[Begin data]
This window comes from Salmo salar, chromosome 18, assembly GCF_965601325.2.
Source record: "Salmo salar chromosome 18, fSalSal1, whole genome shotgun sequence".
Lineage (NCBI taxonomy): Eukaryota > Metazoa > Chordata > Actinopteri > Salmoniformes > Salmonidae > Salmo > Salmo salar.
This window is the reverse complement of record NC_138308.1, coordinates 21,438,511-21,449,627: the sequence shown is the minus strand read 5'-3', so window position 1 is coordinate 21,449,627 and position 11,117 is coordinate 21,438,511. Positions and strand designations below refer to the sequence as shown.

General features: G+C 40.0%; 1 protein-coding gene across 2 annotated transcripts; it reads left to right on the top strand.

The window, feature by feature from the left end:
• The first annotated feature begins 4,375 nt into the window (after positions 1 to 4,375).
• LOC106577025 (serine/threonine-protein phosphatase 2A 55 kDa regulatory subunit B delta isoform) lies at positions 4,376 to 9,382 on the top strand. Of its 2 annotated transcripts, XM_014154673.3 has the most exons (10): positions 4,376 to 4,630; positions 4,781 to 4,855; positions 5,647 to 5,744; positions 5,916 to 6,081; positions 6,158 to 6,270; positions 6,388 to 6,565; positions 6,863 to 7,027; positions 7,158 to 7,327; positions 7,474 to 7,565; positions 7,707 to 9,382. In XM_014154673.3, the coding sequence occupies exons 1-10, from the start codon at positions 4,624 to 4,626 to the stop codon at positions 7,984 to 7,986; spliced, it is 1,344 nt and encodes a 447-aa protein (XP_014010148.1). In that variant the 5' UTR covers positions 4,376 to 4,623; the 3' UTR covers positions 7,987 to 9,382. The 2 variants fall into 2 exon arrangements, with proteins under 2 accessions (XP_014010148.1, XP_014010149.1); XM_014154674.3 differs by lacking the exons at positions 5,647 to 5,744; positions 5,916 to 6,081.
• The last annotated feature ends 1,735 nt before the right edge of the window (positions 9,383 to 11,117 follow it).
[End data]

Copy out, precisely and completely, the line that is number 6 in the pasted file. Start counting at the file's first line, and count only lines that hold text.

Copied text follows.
The window, feature by feature from the left end: